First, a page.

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Subject: Re: [boost] [WG21 mailing] N4453 Resumable expressions
From: Niall Douglas (s_sourceforge_at_[hidden])
Date: 2015-04-17 10:13:13

On 16 Apr 2015 at 0:25, TONGARI J wrote:

> > By "compiler magic" I mean a new compiler keyword which returns a STL
> > type, and assumes a great deal about how that STL type is
> > implemented.
> >
> Both the types that you can await on and the types that you can return from
> a resumable function are extensible and not restricted to STL.

I think therein lies exactly the problem. await is far too limited in
usefulness - it has a very specific use case, and is hardcoded to

What I'd far prefer is the ability to ask the compiler for:

1. An instantiation of a call tree which uses a guaranteed immutable
amount of storage at the beginning of the call. "Fixed stacks" is a
good description, though it includes any operator new which is always
deleted - under fixedstacks they auto convert into fixedstack
allocation. This is essentially the same thing as stackless python
and how it implements tasklets - fixedstack call trees are like

2. The ability to portably ask the compiler for a dump of the current
fixedstack (fast) or C stack (slow) into some STL type - let's call
it std::execution_context.

And that is actually all I want. Because that is all I need to
implement coroutines with ideal performance characteristics. What I
do NOT want is:

1. A profusion of additional traits and extensions of STL threading
primitives where the design is by committee with very little
experience of real world use before it is written into stone with
many potentially unexpected consequences.

> I also feel that resumable functions need to not require allocating
> > memory. I know they hacked MSVC to magically optimise out the memory
> > allocation in the future<T>, but that doesn't appeal to me.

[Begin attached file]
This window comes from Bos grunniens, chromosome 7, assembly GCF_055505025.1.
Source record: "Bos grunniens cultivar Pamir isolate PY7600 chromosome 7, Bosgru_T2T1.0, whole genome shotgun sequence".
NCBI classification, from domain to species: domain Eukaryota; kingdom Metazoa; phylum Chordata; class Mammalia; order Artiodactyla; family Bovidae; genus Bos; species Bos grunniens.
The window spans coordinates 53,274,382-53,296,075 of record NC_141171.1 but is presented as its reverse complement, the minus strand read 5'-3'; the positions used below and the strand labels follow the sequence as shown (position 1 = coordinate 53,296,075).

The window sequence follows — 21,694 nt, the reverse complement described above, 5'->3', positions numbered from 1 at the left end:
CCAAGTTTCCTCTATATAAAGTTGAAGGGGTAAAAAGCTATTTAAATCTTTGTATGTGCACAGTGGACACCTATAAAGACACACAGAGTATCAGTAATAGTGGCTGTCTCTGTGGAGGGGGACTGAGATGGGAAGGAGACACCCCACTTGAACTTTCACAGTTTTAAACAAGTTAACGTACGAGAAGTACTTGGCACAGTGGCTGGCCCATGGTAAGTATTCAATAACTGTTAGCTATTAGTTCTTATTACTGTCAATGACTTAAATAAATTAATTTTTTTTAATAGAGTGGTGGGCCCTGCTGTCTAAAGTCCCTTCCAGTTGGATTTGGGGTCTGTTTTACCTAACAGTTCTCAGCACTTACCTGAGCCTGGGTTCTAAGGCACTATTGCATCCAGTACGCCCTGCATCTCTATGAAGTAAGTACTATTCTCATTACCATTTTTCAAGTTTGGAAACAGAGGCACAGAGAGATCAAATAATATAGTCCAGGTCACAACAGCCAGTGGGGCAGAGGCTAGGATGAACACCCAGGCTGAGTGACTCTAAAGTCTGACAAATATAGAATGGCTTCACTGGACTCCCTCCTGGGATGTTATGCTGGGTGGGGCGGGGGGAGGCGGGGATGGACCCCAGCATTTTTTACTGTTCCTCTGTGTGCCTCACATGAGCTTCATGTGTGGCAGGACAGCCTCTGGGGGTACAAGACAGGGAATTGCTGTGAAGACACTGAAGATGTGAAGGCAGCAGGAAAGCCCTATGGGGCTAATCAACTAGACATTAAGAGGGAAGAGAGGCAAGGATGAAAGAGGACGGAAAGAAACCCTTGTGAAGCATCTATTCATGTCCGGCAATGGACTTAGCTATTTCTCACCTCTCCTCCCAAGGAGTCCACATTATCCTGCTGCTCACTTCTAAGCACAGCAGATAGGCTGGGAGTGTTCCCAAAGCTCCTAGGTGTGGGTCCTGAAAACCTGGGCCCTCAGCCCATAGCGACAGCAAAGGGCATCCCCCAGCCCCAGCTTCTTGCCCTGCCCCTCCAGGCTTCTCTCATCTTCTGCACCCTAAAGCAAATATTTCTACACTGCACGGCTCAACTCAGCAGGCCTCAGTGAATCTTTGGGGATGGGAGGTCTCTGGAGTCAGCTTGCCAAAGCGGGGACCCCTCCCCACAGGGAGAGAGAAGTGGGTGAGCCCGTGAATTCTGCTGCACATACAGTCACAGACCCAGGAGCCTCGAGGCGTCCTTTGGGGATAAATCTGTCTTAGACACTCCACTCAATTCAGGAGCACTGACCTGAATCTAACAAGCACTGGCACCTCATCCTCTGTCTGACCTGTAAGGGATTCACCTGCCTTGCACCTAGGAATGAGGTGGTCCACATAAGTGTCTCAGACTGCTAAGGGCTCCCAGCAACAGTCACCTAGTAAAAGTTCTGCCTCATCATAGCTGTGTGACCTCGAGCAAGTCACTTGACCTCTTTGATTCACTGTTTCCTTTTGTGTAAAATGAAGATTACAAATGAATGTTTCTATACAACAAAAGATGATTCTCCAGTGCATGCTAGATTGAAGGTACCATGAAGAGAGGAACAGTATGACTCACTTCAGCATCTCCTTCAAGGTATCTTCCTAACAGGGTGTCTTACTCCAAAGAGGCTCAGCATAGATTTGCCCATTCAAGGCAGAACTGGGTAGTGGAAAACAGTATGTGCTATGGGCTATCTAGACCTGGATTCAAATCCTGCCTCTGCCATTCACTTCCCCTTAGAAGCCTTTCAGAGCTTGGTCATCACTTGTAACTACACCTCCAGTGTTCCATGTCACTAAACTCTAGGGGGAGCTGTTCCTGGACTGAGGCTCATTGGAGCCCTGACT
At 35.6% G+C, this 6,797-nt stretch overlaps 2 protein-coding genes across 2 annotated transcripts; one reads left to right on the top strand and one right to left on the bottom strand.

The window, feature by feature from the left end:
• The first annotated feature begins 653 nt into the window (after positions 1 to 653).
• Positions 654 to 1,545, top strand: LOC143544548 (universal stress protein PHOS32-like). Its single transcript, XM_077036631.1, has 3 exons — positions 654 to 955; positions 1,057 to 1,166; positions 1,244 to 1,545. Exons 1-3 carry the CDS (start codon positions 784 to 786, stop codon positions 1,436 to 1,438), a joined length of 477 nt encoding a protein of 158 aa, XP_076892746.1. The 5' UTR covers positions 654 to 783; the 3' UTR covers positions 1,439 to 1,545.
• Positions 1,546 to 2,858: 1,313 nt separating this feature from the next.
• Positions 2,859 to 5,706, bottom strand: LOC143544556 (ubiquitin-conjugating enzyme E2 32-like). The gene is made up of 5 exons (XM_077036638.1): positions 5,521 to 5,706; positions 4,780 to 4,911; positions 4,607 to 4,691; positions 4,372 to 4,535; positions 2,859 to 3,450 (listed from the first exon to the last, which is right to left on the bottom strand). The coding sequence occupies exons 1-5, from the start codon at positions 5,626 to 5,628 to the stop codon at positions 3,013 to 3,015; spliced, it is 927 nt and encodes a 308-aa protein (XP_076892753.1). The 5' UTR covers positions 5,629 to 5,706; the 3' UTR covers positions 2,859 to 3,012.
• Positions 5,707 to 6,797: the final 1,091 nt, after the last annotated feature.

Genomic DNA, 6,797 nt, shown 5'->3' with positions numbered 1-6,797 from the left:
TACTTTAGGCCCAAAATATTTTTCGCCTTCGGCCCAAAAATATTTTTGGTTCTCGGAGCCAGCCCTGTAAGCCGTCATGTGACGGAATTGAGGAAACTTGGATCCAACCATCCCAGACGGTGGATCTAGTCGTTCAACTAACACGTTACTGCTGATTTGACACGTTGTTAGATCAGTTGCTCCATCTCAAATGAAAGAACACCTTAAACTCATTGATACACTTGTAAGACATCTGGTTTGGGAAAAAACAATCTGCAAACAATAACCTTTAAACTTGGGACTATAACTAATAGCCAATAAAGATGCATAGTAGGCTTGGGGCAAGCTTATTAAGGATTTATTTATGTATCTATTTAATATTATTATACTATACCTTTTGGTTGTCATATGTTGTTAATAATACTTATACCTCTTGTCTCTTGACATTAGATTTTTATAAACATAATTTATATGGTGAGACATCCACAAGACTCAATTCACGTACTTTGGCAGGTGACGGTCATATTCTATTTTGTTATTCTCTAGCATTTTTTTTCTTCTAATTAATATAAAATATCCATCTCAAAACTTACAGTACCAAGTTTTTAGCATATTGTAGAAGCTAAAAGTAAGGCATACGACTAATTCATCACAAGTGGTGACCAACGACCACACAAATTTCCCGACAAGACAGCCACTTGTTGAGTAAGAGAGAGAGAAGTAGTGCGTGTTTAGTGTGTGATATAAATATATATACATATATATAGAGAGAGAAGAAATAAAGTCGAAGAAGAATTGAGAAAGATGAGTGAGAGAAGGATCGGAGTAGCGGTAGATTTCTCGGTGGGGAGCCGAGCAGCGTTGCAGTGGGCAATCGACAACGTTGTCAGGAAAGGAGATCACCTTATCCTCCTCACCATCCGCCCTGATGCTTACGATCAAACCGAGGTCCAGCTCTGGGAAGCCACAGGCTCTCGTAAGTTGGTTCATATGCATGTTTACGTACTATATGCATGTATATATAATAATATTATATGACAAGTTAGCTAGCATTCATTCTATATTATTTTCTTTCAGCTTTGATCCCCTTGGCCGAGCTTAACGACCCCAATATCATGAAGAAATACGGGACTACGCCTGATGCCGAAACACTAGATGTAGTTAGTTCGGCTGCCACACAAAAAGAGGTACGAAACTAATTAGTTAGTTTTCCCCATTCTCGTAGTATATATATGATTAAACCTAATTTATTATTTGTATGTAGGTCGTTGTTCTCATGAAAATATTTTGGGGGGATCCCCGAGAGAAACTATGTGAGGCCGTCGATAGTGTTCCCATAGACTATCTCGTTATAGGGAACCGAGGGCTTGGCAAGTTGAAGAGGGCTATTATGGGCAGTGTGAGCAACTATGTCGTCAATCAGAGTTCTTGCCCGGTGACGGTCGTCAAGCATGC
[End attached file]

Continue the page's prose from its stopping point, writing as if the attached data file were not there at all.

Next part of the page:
> >
> The resumable functions in Chris' proposal have to be visible to the
> compiler in the same TU, if you want them to be in another TU, you need to
> abstract the resumability away and thus need allocation.

Fixedstacks makes that go away because the ABI for fixedstack
functions exposes the relevant internal memory allocation state
changes for consuming call trees. For call trees which are not
fixedstack, you are correct.

> Now that I think of it, the resumable function in Chris' proposal is also
> not a first-class object, so I guess you can't take its type as it's
> completely a compile-time construct.

Fixedstacks make enough of a call tree entirely known to the top most
point of call stack construction, and I believe should make them a
first class object. No dynamic memory allocation required.

The consequence, of course, is that fixedstack call trees can't do
some things if they are to remain fixedstack (same as constexpr where
you can call a constexpr function in a non-constexpr fashion). The
most obvious is you can't use malloc and cast the allocation into
some void *, as that would defeat the whole point of fixed stack. I
am sure the compiler could be made to error out if you try that


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